Published : 2014-01-09 10:57
Updated : 2014-01-09 10:57
South Korea's central bank froze the key interest rate for the eighth consecutive month on Thursday as the local economy is showing signs of a moderate recovery amid tame inflation.
Bank of Korea (BOK) Gov. Kim Choong-soo and his six fellow policymakers held steady the benchmark seven-day repo rate, dubbed the base rate, at 2.5 percent, as widely anticipated.
"The BOK is likely to keep its current stance at least until the first half, given the trend of the economic recovery at home and abroad," said Yoon Yeo-sam, a fixed-income analyst at KDB Daewoo Securities Co.
Yoon said that some raised the need to cut the key rate, citing the low price movement, but as the central bank and the government downplayed concerns about deflation, a rate cut is not likely.
The Korean economy grew 1.1 percent on-quarter in the third quarter and consumer prices ran below the BOK's 2.5-3.5 percent inflation target band for the 19th straight month in December.
Analysts said that the Federal Reserve's recent decision to taper its bond-buying monetary stimulus also seemed to put the BOK on a wait-and-see mode.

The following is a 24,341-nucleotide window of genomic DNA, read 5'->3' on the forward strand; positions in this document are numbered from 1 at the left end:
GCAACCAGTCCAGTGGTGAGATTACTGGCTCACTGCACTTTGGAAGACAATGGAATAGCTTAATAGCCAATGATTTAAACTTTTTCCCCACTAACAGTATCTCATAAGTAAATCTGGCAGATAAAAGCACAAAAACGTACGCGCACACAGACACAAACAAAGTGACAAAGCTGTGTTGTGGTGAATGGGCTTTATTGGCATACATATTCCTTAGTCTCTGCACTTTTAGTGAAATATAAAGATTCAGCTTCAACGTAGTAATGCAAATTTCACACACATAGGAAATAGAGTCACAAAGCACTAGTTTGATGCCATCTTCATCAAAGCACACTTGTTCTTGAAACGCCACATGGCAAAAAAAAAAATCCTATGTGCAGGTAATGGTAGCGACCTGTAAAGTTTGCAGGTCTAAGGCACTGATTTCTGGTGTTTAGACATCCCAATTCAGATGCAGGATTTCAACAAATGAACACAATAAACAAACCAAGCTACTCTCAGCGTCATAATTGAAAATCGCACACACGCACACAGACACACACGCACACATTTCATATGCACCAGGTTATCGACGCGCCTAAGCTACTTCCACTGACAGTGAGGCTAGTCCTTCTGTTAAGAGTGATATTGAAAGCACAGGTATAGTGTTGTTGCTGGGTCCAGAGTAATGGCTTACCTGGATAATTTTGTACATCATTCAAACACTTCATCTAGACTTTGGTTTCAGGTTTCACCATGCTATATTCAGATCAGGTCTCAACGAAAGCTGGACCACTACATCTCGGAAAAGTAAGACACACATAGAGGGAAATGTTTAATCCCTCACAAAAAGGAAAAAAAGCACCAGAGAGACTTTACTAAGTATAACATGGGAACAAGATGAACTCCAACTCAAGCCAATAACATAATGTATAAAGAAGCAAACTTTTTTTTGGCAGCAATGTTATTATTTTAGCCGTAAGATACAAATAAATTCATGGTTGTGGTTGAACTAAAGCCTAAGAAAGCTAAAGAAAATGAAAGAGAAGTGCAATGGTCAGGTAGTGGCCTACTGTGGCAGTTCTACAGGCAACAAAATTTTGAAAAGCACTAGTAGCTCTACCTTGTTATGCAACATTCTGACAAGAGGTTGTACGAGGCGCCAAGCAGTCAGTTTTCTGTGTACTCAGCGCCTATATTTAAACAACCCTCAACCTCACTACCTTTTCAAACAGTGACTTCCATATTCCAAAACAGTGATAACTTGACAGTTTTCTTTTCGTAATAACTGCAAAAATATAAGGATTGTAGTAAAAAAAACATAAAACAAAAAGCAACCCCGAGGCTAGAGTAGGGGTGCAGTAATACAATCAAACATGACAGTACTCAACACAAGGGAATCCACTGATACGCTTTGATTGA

Last month, the Fed announced its decision to start reducing its monthly bond purchases by US$10 billion to $75 billion from January, citing a stronger job market.
Most analysts forecast that the central bank would hold the benchmark rate before raising it later this year, but there are still minority voices for a rate cut in the market, citing the won's appreciation.
Goldman Sachs on Monday had raised the chance of a rate cut, saying Korea's financial conditions are getting rapidly tighter due to currency appreciation, rising interest rates and weak stock markets, potentially hampering the recovery momentum.
The Korean currency sharply rose to the dollar and the yen on Friday for the second straight day in 2014 and declined to the lowest level in nearly two months on Monday on the Goldman Sachs report.
Seven analysts expected the BOK to freeze the key rate until the end of this year while another seven argued for a rate hike in a poll of 16 analysts conducted by Yonhap Infomax, the financial news arm of Yonhap News Agency. Two experts see a chance for a rate cut this year.
"As the Korean economy is seen as recovering to its potential growth around the fourth quarter, the BOK may begin to hike the key rate then," said Kong Dong-rak, a fixed-income analyst at Hanwha Investment & Securities Co.
The BOK lowered the borrowing cost in May 2012 after cutting it in July and October 2011 to support the economic recovery. (Yonhap News)